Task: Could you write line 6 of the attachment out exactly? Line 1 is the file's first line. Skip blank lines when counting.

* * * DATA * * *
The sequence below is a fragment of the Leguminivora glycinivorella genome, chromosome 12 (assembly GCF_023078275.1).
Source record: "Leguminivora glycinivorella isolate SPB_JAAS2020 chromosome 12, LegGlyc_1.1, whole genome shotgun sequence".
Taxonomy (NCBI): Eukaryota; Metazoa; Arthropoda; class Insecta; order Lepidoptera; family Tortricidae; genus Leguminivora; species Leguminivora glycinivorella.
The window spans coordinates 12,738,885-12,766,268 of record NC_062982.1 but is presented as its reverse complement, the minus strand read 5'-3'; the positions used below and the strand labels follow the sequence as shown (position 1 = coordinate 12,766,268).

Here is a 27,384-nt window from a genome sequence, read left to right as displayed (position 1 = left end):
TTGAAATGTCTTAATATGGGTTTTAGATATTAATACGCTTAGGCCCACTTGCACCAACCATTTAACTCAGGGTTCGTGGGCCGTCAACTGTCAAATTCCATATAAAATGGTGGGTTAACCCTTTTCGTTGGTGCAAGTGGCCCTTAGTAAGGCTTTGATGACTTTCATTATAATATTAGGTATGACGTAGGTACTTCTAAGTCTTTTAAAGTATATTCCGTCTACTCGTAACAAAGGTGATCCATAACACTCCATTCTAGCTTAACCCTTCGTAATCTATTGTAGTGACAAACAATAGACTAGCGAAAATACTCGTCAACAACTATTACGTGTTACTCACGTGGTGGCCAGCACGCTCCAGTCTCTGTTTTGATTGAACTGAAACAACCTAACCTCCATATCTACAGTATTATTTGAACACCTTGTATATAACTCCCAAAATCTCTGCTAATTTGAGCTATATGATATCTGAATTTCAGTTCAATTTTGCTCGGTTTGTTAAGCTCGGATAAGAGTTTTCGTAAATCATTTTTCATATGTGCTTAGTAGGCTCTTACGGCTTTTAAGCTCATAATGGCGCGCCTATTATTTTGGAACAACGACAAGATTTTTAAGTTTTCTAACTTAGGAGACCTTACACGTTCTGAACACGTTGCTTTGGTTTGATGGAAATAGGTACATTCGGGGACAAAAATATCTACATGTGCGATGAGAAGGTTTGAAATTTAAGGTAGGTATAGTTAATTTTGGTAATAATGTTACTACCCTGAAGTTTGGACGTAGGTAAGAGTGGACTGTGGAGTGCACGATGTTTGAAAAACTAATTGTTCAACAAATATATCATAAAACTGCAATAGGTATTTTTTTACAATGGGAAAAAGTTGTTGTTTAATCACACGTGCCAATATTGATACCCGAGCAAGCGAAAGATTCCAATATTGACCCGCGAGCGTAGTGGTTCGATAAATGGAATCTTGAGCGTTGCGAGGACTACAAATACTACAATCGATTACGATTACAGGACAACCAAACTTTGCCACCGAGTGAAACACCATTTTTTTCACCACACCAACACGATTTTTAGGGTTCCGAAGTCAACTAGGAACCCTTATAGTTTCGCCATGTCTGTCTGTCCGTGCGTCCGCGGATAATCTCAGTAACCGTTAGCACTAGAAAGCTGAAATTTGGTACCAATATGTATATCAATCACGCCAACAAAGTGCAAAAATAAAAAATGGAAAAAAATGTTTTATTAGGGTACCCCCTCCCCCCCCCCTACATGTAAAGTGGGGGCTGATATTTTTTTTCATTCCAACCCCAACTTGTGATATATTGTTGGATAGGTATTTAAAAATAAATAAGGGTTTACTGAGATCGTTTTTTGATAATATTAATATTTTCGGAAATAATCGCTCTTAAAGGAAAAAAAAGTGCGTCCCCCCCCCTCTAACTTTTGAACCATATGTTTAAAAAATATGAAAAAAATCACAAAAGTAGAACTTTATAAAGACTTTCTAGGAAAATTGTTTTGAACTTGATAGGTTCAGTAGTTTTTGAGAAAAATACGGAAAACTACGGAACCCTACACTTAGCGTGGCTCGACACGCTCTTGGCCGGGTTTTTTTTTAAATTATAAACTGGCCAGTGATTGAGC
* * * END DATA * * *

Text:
TTGAAATGTCTTAATATGGGTTTTAGATATTAATACGCTTAGGCCCACTTGCACCAACCATTTAACTCAGGGTTCGTGGGCCGTCAACTGTCAAATTCCATATAAAATGGTGGGTTAACCCTTTTCGTTGGTGCAAGTGGCCCTTAGTAAGGCTTTGATGACTTTCATTATAATATTAGGTATGACGTAGGTACTTCTAAGTCTTTTAAAGTATATTCCGTCTACTCGTAACAAAGGTGATCCATAACACTCCATTCTAGCTTAACCCTTCGTAATCTATTGTAGTGACAAACAATAGACTAGCGAAAATACTCGTCAACAACTATTACGTGTTACTCACGTGGTGGCCAGCACGCTCCAGTCTCTGTTTTGATTGAACTGAAACAACCTAACCTCCATATCTACAGTATTATTTGAACACCTTGTATATAACTCCCAAAATCTCTGCTAATTTGAGCTATATGATATCTGAATTTCAGTTCAATTTTGCTCGGTTTGTTAAGCTCGGATAAGAGTTTTCGTAAATCATTTTTCATATGTGCTTAGTAGGCTCTTACGGCTTTTAAGCTCATAATGGCGCGCCTATTATTTTGGAACAACGACAAGATTTTTAAGTTTTCTAACTTAGGAGACCTTACACGTTCTGAACACGTTGCTTTGGTTTGATGGAAATAGGTACATTCGGGGACAAAAATATCTACATGTGCGATGAGAAGGTTTGAAATTTAAGGTAGGTATAGTTAATTTTGGTAATAATGTTACTACCCTGAAGTTTGGACGTAGGTAAGAGTGGACTGTGGAGTGCACGATGTTTGAAAAACTAATTGTTCAACAAATATATCATAAAACTGCAATAGGTATTTTTTTACAATGGGAAAAAGTTGTTGTTTAATCACACGTGCCAATATTGATACCCGAGCAAGCGAAAGATTCCAATATTGACCCGCGAGCGTAGTGGTTCGATAAATGGAATCTTGAGCGTTGCGAGGACTACAAATACTACAATCGATTACGATTACAGGACAACCAAACTTTGCCACCGAGTGAAACACCATTTTTTTCACCACACCAACACGATTTTTAGGGTTCCGAAGTCAACTAGGAACCCTTATAGTTTCGCCATGTCTGTCTGTCCGTGCGTCCGCGGATAATCTCAGTAACCGTTAGCACTAGAAAGCTGAAATTTGGTACCAATATGTATATCAATCACGCCAACAAAGTGCAAAAATAAAAAATGGAAAAAAATGTTTTATTAGGGTACCCCCTCCCCCCCCCCTACATGTAAAGTGGGGGCTGATATTTTTTTTCATTCCAACCCCAACTTGTGATATATTGTTGGATAGGTATTTAAAAATAAATAAGGGTTTACTGAGATCGTTTTTTGATAATATTAATATTTTCGGAAATAATCGCTCTTAAAGGAAAAAAAAGTGCGTCCCCCCCCCTCTAACTTTTGAACCATATGTTTAAAAAATATGAAAAAAATCACAAAAGTAGAACTTTATAAAGACTTTCTAGGAAAATTGTTTTGAACTTGATAGGTTCAGTAGTTTTTGAGAAAAATACGGAAAACTACGGAACCCTACACTTAGCGTGGCTCGACACGCTCTTGGCCGGGTTTTTTTTTAAATTATAAACTGGCCAGTGATTGAGC